•  

    MENG 4307 - Finite Element Methods


    3 3 0
    Prerequisite: MATH 3342  and MATH 3311 . Theory and application of finite element method to structural and fluid mechanics problems.
  
  •  

    MENG 4320 - Combustion


    3 3 0
    Prerequisite:   and   An examination of combustion from an engineering perspective. Topics include stoichiometry, reactant/product calculation, flame temperature calculation, kinetics, flame structures, flame speed, droplet combustion, and solid combustion.
  
  •  

    MENG 4321 - Engineering Risk and Decision Analysis


    3 3 0
    Prerequisite: MATH 4361  or consent of instructor. Mathematical theory of the assessment of risk associated with engineering decisions and problems.
  
  •  

    MENG 4330 - Mechanical Vibration and Control Theory


    3 3 0
    Prerequisite:   . Mathematical analysis of physical problems in the vibration of mechanical systems. Topics include linear-free vibrations, forced vibrations, and damping in single degree of freedom systems, multidegree of freedom systems, vibration of continuous systems, and introduction to control theory with particular emphasis on mechanical, thermal, and electrical systems.
  
  •  

    MENG 4340 - Control Theory


    3 3 0
    Prerequisite: MATH 3342 . Control systems theory, control systems hardware, discrete time systems, and microprocessor based and digital control.
  
  •  

    MENG 4341 - Robotics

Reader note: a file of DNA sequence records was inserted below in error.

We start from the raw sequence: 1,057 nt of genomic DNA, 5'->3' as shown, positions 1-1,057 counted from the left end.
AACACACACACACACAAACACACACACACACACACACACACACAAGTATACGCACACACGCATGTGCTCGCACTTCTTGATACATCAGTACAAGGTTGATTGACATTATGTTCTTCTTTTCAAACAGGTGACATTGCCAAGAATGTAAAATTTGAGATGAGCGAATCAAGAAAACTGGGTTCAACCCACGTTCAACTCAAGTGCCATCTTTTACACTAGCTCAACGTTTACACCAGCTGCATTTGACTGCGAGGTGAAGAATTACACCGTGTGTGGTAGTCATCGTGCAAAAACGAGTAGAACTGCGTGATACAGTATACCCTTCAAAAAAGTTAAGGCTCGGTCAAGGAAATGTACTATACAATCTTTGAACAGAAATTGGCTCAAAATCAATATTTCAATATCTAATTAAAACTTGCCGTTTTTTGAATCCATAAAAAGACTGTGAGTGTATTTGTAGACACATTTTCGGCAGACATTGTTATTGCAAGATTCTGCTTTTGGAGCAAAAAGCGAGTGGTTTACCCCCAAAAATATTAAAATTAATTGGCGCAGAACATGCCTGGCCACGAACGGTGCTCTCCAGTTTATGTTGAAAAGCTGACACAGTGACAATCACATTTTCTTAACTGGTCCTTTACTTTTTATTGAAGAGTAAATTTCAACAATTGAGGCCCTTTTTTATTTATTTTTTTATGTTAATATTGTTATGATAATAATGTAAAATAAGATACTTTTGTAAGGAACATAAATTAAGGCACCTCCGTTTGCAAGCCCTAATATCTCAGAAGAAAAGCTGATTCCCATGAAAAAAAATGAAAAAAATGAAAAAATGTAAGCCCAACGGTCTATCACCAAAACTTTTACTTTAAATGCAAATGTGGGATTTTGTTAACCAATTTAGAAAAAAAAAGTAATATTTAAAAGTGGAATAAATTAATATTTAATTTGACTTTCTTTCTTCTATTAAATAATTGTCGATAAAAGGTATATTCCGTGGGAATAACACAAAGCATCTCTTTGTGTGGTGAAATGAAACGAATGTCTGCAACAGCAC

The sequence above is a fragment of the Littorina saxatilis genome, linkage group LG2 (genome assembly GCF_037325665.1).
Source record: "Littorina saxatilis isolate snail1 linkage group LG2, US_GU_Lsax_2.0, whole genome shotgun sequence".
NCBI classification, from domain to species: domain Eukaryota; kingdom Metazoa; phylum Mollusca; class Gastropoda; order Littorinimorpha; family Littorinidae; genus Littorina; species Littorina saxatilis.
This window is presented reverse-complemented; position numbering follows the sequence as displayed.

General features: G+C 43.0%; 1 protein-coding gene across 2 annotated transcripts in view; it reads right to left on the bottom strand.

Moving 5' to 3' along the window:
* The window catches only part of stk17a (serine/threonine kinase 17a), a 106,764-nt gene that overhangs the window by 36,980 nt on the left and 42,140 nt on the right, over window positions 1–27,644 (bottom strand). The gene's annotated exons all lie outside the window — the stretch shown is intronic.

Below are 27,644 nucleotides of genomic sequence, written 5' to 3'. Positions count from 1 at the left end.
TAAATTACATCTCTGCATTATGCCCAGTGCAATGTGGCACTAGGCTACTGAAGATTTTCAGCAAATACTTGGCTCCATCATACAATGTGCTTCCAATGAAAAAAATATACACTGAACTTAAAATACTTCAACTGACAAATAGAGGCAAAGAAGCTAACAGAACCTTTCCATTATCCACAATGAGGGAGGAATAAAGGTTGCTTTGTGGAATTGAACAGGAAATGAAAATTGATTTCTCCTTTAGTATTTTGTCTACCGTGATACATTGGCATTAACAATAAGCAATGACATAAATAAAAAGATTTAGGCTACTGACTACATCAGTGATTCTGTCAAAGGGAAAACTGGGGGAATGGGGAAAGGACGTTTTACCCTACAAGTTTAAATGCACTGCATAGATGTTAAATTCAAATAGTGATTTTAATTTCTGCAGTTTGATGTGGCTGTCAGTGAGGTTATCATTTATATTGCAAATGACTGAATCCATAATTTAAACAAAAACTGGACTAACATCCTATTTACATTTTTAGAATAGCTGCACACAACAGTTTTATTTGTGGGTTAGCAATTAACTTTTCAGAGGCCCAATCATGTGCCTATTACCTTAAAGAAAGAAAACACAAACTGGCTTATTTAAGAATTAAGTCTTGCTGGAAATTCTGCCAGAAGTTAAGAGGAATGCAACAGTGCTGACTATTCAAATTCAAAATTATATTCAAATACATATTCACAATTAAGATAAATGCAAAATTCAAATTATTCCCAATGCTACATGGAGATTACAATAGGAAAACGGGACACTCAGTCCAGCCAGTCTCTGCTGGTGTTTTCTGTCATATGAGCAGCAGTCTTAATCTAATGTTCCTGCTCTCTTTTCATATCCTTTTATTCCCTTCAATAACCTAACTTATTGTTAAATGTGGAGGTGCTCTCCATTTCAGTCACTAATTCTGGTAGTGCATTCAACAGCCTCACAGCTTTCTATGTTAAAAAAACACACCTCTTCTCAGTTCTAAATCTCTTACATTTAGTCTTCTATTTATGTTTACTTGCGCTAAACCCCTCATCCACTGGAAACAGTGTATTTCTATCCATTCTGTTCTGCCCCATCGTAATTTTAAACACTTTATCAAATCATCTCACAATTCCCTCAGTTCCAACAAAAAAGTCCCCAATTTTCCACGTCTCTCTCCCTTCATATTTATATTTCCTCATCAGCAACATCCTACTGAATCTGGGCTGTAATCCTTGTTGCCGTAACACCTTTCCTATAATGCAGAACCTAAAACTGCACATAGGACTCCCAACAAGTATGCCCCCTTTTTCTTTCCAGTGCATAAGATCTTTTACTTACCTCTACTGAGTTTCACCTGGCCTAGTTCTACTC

3 3 0
    Prerequisite: MATH 3342 , PHYS 2426 . Robot arm kinematics, robot arm dynamics, manipulator trajectory planning and motion control, robot sensing, robot vision, robot programming languages and robot intelligence.
  
  •  

    MENG 4350 - Machine Design


    3 3 0
    Prerequisite:   . Fundamentals of machine components design, design considerations and methodology; static, dynamic and impact loads; fatigue, surface damage; threaded fasteners, power screws; rivets, welding, bonding; springs; sliding bearings; rolling bearings; spur, helical, bevel and worm gears; shafts; clutches and brakes; miscellaneous components; individual and team design projects.
  
  •  

    MENG 4351 - Electric Power Systems


    3 3 0
    Prerequisite: MATH 2412  or higher. Theory and devices for electric power systems. Functionality and analysis of electric power grid.
  
  •  

    MENG 4352 - Thermal-Fluid System Design


    3 3 0
    Prerequisite: MENG 4360  Application of heat transfer and fluid flow concepts to the design of thermal-fluid systems. Emphasis on design calculations, component and system modeling; optimization, including economic considerations.
  
  •  

    MENG 4360 - Heat Transfer


    3 2 2
    Prerequisite: MENG 3320 , MENG 4304 , MATH 3342 . Conservation of energy principles applied to steady-state and transient problems of conduction, convection and radiation heat transfer in one, two and three dimensions. Students will conduct experiments in small groups to enhance practical understanding of heat transfer principles. Course fee $25.
  
  •  

    MENG 4380 - Mechanical Engineering Design


    3 2 2
    Prerequisite: senior classification. A project will be selected by the student to work as part of a student team, subject to faculty approval. The project will integrate theory and application of the engineering curriculum and incorporate all aspects of the design/research process. Final oral and written reports are required. Capstone course intended to be taken in the final semester. Course fee $50.